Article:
I wonder how often such a scene is played out in the world around us. No room for justice. No room for even a fair trial. No room for color.   No room for difference. No room for refugees. No room for children living in poverty and terror. No room. Get out of here. Get out of our neatly ordered lives. As Thomas Merton has written, “Into this world, this demented inn, in which there is absolutely no room for him at all, Christ has come uninvited. But because he cannot be at home in it—because he is out of place in it, and yet must be in it—his place is with those others who do not belong, who are rejected because they are regarded as weak; and with those who are discredited, who are denied the status of persons, and are tortured, exterminated. With those for whom there is no room, Christ is present in the world” (Thomas Merton, Raids on the Unspeakable.)

As I have mentioned before, I first encountered these words, ironically, on a Christmas card. The cover of the card showed a small, dark child sitting naked on the barren earth, weeping. Not much blessing, peace or warmth here – except, perhaps, in the possibilities the Christ child brings to the least and the lost and the last. No sentimentality, to be sure.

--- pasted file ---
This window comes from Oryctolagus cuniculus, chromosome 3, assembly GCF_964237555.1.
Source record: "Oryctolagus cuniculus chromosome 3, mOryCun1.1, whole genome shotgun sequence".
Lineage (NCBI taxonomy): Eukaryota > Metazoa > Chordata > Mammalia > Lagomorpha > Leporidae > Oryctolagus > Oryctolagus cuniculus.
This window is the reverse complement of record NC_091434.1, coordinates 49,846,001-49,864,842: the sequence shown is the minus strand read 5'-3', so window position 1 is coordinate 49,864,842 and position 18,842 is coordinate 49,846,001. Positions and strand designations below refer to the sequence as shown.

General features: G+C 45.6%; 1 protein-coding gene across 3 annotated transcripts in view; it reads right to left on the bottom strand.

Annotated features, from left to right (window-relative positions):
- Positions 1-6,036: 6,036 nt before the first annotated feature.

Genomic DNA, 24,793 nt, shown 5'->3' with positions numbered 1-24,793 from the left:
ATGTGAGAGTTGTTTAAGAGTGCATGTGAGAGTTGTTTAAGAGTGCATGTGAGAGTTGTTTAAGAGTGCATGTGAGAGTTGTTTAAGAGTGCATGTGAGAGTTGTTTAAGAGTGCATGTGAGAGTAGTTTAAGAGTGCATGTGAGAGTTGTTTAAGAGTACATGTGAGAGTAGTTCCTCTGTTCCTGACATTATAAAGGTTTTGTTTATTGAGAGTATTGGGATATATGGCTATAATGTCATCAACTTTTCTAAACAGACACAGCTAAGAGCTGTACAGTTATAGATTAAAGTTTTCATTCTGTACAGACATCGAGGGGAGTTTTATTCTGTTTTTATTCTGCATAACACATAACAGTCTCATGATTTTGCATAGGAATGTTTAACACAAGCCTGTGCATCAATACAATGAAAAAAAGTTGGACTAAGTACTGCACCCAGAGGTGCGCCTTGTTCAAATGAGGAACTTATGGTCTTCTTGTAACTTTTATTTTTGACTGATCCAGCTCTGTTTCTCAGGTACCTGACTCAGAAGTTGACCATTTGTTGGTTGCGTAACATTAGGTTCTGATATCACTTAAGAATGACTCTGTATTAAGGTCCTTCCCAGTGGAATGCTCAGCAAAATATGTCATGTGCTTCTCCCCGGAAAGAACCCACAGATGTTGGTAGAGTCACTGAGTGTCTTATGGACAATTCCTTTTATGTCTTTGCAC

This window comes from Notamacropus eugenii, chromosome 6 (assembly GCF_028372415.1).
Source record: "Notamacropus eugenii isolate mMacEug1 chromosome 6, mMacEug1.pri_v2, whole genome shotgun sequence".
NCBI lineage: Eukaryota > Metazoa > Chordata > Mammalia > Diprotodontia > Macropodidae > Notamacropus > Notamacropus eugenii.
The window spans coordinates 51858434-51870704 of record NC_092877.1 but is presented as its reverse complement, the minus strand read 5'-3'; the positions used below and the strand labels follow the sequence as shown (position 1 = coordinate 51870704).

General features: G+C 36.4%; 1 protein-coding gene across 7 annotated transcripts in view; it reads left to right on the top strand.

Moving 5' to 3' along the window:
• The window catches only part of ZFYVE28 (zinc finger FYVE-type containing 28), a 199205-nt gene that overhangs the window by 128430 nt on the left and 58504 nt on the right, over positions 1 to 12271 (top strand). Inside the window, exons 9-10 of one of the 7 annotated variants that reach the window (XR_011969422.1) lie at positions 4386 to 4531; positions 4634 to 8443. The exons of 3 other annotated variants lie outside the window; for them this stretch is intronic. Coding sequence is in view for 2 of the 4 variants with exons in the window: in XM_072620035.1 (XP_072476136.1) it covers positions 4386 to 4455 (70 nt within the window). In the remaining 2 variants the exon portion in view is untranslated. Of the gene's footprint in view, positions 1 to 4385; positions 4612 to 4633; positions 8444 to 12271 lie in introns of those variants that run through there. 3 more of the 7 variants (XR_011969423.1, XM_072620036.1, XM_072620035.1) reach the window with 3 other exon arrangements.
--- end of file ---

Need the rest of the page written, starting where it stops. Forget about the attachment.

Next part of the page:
It is precisely for the uninvited, the rejected, the weak, the discredited, the dehumanized, the tortured and exterminated that we must keep Herod in Christmas. It is essential to remember the kind of world into which the Christ child is born – a world not so unlike our own in many painful ways. It is vital that we see and understand so that we might stand alongside Christ, offering hospitality to all – even against the Herods of this world.

Joy Caroll Wallis says that “Herod represents the dark side of the gospel. He reminds us that Jesus didn’t enter a world of sparkly Christmas cards or a world of warm spiritual sentiment. Jesus enters a world of real pain, of serious dysfunction, a world of brokenness and political oppression. Jesus was born an outcast, a homeless person, a refugee, and finally he becomes a victim to the powers that be. Jesus is the perfect savior for outcasts, refugees, and nobodies. That’s how the church is described in scripture time and time again – not as the best and the brightest – but those who in their weakness become a sign for the world of the wisdom and power of God” (Joy Caroll Wallis, “Putting Herod into Christmas,” adapted from a sermon delivered at Cedar Ridge Community Church on December 5, 2004,